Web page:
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NCAA rules punish Florida’s Sharrif Floyd

Just when I thought the NCAA couldn’t top the many instances of unintentional comedy it has put forth of late, the laughingstock from Indianapolis has again surprised me.

Although I doubt fans of the University of Florida football team are laughing, the rest of us can only chuckle to ourselves as collegiate sports’ governing body continues to defy all logic or reason.

In its latest bizarre twist, the NCAA ruled Gators defensive tackle Sharrif Floyd ineligible for the team’s first two games, Saturday’s 39-0 win over UAB and the Gators’ Sept. 3 win against Florida Atlantic.

Turns out, Floyd supposedly violated the NCAA’s preferential treatment rules by accepting $2,500 cash spanning a period of several months from someone not associated with Florida. Floyd used the money for living, transportation and other expenses, according to the NCAA.

Floyd was therefore ordered to sit out two games and arrange for the payment of $2,700 to charity in order for his eligibility to be reinstated.

On the surface, this makes sense. However, I would like to propose another scenario where punishment might also make sense on the surface, but wouldn’t make sense when all the facts were known.

Lets say in the latter part of last April, a University of Alabama football player spent a week living at an assistant coach’s house, and had meals provided for him by the coach’s wife. Sounds suspicious if those are all the facts, right?

Well, what if the player’s home was destroyed by a monster tornado, and temporary shelter and food was necessary given the circumstances? Surely the NCAA would make an exception, right?

In fact, immediately after the EF-4 tornado ripped through Tuscaloosa, The University of Alabama asked permission from the NCAA to take care of all athletes displaced by the storm. The NCAA naturally allowed the university to do whatever was necessary.

What does this have to do with Floyd? Floyd grew up in the rough parts of Philadelphia, sometimes lived in the basement of an aunt’s friend’s house and wore the same clothes to school every day.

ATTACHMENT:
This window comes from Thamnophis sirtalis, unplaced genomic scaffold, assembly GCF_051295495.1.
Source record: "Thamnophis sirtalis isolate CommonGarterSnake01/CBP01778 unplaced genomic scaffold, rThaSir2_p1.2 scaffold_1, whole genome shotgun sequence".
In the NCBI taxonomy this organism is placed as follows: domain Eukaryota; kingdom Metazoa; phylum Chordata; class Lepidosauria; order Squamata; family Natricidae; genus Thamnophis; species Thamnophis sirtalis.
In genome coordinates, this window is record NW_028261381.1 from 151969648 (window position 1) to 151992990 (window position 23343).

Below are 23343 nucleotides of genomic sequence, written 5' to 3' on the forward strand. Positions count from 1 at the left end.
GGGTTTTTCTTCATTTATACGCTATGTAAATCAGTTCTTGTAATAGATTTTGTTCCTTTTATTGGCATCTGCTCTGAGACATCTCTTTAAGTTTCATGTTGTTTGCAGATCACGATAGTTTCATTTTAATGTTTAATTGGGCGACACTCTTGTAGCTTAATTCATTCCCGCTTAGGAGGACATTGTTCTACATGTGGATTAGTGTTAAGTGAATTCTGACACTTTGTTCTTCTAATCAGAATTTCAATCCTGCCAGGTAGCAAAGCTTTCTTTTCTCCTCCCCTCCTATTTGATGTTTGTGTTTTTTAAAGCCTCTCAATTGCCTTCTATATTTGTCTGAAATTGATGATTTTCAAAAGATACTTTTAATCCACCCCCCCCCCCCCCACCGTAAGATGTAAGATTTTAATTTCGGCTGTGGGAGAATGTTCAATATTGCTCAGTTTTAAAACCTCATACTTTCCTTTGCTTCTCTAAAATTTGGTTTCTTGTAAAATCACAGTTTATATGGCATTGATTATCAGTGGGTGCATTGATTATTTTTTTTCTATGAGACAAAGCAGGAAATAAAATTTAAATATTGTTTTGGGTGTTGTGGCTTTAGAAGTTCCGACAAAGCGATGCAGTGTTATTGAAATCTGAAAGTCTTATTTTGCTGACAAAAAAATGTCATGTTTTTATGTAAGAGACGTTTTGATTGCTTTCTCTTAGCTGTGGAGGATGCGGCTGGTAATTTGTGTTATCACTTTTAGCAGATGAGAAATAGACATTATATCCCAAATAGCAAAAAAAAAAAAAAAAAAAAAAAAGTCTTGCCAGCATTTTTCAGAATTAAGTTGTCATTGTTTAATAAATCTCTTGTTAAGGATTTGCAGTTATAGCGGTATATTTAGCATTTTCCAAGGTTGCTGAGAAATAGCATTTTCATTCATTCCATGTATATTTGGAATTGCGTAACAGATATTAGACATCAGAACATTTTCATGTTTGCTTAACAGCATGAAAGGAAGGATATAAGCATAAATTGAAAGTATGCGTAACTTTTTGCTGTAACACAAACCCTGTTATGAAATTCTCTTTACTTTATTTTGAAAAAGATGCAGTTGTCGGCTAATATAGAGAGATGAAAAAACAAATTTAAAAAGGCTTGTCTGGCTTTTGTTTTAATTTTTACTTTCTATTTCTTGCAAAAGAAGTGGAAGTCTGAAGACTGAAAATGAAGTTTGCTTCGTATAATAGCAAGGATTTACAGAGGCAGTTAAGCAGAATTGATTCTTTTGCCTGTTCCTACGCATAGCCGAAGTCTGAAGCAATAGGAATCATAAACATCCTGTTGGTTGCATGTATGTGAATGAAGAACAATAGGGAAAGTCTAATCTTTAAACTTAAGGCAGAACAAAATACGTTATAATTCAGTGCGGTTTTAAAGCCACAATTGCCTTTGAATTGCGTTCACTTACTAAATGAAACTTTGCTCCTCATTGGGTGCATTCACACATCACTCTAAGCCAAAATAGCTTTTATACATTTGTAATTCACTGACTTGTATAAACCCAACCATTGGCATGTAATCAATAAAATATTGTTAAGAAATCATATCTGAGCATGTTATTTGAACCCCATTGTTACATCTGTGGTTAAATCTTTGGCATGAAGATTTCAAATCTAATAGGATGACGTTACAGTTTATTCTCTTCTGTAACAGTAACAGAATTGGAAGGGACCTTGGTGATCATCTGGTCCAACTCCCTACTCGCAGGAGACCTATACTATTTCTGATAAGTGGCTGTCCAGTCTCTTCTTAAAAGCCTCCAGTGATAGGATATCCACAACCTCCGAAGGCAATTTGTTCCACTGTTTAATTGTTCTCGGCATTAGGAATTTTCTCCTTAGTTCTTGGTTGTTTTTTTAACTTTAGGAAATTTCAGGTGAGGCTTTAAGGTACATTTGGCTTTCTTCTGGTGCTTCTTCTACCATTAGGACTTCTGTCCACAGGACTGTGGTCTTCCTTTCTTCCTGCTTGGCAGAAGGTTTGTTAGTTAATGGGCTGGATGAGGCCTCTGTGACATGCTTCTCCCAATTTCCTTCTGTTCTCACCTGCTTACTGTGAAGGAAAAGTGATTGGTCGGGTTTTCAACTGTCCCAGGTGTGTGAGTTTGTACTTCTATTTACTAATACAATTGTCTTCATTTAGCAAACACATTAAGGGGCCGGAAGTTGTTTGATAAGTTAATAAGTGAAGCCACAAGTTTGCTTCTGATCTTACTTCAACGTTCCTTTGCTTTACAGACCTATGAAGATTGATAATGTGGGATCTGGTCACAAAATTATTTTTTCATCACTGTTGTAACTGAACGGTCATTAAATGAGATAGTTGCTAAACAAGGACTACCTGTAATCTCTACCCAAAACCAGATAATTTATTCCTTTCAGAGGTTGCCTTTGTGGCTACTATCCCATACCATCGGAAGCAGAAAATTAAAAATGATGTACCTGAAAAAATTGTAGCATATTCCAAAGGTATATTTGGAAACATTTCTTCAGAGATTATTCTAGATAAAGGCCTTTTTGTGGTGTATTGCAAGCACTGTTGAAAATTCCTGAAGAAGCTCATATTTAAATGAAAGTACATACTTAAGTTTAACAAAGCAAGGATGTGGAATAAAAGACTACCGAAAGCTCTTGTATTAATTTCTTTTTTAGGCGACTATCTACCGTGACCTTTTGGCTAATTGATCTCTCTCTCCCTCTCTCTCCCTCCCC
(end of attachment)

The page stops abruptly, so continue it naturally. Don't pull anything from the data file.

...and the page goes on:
Floyd’s high school coach, Ron Cohen, said he provided travel, lodging and meals to Floyd while he took some unofficial visits to prospective colleges during Floyd’s recruitment, none of them Florida.

Dawn Seeger, Floyd’s guidance counselor, arranged a bake sale to raise money for Floyd to showcase his skills in the U.S. Army All-American game.

All of this was supposedly “preferential treatment.” As the Joker from “The Dark Knight” would say, I thought my jokes were bad.

To borrow a quote from Gators’ head coach Will Muschamp, there is nothing preferential about Floyd’s life. The fact that he’s getting to play college football instead of living life on the streets surrounded by drugs and alcohol is a blessing.

Only don’t accept much-needed help along the way to earning that scholarship, because the NCAA, defenders of all things righteous and pure, will be on you quicker than Floyd can go after an opposing quarterback.

With all of the real cheating going on in college sports, I’m thrilled the NCAA is using resources to punish success from an unlikely situation.

At this point, I have to wonder if the unintentional comedy is, in fact, unintentional at all.

MICHAEL KEREKES is the sports editor for The Natchez Democrat. He can be reached at 601-445-3633 or at michael.kerekes@natchezdemocrat.com.

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